Mitch Moreland played nine innings on Tuesday, and he seemed fine. He played nine innings on Wednesday, and he seemed fine. The same thing happened on Thursday, Friday and even Saturday: nine innings, no obvious issues.
On Sunday, the Rangers announced their first baseman was, suddenly, not fine. He will soon undergo reconstructive surgery on his left ankle, as the pain in the joint he had been enduring became unbearable. He is likely to miss three months. As it is already June, that means he is only the latest Ranger who is likely to have already played his last game of 2014.
Queen Elizabeth II famously referred to 1992, in which the marriages of two of her children dissolved, Princess Diana’s tell-all book came out and Windsor Castle caught on fire, as an annus horribilis. That translates to “horrible year” in Latin, and probably something more profane in Texan. As the Rangers, a club that was once considered among the favorites in the American League, hobble through a year that seems to become more remarkably calamitous by the day, they have come to know how the Queen once felt.
According to Gerry Fraley of The Dallas Morning News, Moreland represents the Rangers’ 19th disabled list move of the season, which is seven more than any other team has made. Whereas newspapers in other cities produce photo slideshows celebrating their local team’s highlights, Fraley’s has published one anthologizing the Rangers’ injuries.
The Rangers’ DL currently hosts 13 players, counting Moreland, most of whom are likely to stay there long term. They include three-fifths of their projected rotation: Matt Harrison (spinal fusion surgery), Derek Holland (knee surgery) and Martin Perez (Tommy John surgery).
They include a top prospect whose career has yet to really get going, Jurickson Profar (torn shoulder muscle), and a player whose status as a top prospect had long ago elapsed before he seemed to finally find himself, Kevin Kouzmanoff (herniated disc).
They include both the player whom Moreland replaced as the everyday first baseman, Prince Fielder (neck surgery) – the new Ranger had played in 547 consecutive games through mid-May for baseball’s longest active streak – and the player who was supposed to replace Moreland, Jim Adducci (fractured finger – an injury he appeared to aggravate in a rehab game on Saturday).
“I haven’t been a part of anything like this,” Rangers G.M. Jon Daniels said of the team's injury woes. “We've had a couple of injuries to different units at one point or another where we've had to scramble in the bullpen or scramble in the rotation, but never across the board to this degree and, certainly, some of the severity of these injuries and key guys.”
Daniels delivered that quote not on Sunday, but in a conference call he held some two and a half weeks ago, on May 22. Things have only gotten worse since them.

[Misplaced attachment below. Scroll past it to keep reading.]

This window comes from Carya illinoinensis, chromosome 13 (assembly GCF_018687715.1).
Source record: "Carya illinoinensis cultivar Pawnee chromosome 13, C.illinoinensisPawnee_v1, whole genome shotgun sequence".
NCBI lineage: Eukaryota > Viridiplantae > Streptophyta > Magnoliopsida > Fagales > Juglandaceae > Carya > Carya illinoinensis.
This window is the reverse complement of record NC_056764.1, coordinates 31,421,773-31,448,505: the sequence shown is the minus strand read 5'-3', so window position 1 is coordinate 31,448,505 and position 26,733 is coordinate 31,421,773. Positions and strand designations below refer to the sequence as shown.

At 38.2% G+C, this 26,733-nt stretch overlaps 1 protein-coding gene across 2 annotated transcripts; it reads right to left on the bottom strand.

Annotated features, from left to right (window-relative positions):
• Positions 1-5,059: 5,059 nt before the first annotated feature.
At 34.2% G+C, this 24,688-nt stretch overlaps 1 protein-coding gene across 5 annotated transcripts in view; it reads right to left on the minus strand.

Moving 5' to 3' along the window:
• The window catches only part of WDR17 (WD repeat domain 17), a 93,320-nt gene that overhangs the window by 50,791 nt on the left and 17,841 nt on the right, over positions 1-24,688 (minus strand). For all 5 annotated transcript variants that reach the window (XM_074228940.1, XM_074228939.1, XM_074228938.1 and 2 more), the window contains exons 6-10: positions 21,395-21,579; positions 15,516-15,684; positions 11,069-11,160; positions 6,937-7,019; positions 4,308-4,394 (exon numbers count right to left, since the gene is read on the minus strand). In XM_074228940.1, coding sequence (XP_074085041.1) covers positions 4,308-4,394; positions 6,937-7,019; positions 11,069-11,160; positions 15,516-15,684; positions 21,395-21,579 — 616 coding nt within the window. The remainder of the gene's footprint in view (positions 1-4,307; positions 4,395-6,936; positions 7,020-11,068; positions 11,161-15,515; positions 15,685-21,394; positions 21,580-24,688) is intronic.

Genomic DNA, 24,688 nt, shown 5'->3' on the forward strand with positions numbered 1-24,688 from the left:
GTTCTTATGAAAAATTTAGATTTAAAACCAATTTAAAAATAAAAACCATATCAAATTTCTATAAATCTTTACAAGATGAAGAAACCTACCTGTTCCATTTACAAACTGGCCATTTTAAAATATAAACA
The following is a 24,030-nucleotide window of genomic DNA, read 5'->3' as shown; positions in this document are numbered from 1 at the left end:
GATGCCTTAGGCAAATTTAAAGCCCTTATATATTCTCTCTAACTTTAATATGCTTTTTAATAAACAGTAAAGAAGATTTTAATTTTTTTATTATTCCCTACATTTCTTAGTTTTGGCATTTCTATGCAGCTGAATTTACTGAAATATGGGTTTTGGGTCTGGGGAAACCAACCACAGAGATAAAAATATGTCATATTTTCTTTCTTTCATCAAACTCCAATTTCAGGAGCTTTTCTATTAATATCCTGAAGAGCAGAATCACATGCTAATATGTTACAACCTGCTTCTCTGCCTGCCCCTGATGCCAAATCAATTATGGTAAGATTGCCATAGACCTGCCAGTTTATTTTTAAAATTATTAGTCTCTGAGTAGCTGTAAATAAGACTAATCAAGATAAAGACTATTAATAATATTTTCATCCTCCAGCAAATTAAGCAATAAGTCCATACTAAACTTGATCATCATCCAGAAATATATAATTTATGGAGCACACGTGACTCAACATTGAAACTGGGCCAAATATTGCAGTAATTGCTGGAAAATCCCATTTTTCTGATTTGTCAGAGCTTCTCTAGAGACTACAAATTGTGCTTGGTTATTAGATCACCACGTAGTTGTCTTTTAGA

Statistically savvy front offices, of which Daniels’ is one, like to make several different projections for upcoming seasons, based on varying levels of fortune as far as injuries and production. That allows them to build rosters not designed to succeed only in a best-case scenario, but also when things go wrong – and that is one reason why the Rangers entered the year with depth that rivaled the league’s best clubs. However, as Daniels suggested, it’s impossible to prepare for luck as bad as the Rangers’ turned out to be, or to be deep enough to withstand it. It is so unlikely that you can barely even project it.
While it is tempting to try to find a scapegoat for what has befallen the Rangers – the training staff, for instance – such a rash of injuries can really only be chalked up to fate. As any poker player knows, sometimes you keep playing your hands the right way, and sometimes you keep getting bad beats, and there’s nothing you can do about it. In fact, the timing of Moreland’s disabling represented bad luck on top of bad luck, as it came on the day the Twins signed a long-available free agent who would have represented an obvious potential replacement in Kendrys Morales.
Still, the Rangers might have been fortunate so far in one way: their record. After Sunday’s 3-2 loss to the Indians, they were 31-32, even though they have allowed 31 more runs then they have scored, a differential worse than that of just six other teams. According to Baseball Reference’s Pythagorean winning percentage tool, Texas should be 28-35 based on its run differential. However, in a division that includes two of baseball’s best clubs, the A’s and the Angels, as well as the fast-improving Astros, it is difficult to envision the Rangers hovering near .500 for much longer, as their unimaginable bad luck continues to take its toll.
The Rangers are a team both well-designed and built to win now, and they still have a number of elite players who are, for the moment, healthy: Yu Darvish, Alex Rios, Adrian Beltre, Shin-Soo Choo and even Joakim Soria, the closer who has returned to dominance after several injury-ravaged seasons. Daniels will continue to do all he can to try to turn things around, though you can forgive him if he feels as if he is running in quicksand. Rougned Odor, the promising rookie, left Sunday’s game with a sprained shoulder, and was to be examined on Monday.annus horribilis